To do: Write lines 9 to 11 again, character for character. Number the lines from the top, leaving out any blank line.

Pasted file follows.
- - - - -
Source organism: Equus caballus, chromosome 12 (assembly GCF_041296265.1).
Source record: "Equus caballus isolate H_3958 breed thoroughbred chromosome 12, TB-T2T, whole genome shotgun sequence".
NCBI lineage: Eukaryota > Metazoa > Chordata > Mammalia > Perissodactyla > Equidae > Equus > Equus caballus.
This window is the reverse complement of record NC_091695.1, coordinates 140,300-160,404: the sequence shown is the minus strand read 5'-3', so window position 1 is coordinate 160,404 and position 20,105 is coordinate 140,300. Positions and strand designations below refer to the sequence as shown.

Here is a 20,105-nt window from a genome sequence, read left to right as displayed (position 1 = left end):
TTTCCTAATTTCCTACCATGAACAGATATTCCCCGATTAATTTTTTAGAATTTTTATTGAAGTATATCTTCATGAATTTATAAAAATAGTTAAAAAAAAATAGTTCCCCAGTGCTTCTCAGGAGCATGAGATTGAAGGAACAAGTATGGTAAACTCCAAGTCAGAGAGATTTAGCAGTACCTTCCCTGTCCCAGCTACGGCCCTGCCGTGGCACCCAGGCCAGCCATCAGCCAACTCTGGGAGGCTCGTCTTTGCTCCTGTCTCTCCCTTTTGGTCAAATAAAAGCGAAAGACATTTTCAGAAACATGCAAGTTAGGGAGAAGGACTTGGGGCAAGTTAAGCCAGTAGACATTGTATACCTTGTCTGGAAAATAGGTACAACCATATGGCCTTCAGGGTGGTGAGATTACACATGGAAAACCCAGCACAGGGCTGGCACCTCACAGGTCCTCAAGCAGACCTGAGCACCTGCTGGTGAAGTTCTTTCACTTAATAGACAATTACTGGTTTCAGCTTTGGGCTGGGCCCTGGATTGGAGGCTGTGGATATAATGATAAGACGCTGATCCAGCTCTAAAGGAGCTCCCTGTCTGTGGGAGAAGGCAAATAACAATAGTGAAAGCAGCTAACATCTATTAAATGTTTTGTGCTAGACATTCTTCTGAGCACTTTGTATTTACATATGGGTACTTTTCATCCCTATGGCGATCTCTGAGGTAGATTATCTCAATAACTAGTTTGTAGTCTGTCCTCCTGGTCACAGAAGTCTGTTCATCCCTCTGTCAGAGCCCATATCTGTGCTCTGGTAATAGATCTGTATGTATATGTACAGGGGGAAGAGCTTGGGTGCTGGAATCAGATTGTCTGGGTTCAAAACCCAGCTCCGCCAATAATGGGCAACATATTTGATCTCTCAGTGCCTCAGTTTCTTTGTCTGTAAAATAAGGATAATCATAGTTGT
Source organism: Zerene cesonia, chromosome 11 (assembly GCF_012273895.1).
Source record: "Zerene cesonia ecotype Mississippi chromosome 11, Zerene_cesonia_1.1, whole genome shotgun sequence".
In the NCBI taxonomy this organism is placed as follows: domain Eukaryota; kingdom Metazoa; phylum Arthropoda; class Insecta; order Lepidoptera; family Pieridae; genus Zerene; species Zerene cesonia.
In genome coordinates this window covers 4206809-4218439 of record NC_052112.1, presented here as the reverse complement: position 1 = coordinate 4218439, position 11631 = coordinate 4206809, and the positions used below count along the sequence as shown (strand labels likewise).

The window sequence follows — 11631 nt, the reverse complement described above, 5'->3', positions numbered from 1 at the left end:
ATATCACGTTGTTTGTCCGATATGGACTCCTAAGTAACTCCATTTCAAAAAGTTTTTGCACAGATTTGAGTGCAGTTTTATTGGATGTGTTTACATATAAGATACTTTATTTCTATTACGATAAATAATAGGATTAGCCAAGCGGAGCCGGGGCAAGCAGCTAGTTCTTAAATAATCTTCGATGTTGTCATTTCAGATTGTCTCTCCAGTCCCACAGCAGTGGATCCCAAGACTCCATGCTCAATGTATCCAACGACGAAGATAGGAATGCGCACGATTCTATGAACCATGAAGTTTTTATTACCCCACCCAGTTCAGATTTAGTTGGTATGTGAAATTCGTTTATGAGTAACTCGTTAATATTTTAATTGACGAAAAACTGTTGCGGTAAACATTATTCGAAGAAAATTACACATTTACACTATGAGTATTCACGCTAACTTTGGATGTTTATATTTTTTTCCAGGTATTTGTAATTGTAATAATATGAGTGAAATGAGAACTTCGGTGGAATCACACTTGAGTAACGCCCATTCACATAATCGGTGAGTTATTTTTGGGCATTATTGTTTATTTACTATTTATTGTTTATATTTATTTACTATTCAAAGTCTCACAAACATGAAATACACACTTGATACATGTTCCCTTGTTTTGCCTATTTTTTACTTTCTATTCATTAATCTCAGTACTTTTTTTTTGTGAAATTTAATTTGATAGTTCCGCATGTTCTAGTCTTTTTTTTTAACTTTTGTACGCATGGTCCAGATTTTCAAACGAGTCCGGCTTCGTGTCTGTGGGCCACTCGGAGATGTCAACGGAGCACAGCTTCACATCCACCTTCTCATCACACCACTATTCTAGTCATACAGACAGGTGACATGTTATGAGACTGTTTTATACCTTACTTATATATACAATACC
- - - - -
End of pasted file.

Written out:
In the NCBI taxonomy this organism is placed as follows: domain Eukaryota; kingdom Metazoa; phylum Arthropoda; class Insecta; order Lepidoptera; family Pieridae; genus Zerene; species Zerene cesonia.
In genome coordinates this window covers 4206809-4218439 of record NC_052112.1, presented here as the reverse complement: position 1 = coordinate 4218439, position 11631 = coordinate 4206809, and the positions used below count along the sequence as shown (strand labels likewise).

The window sequence follows — 11631 nt, the reverse complement described above, 5'->3', positions numbered from 1 at the left end: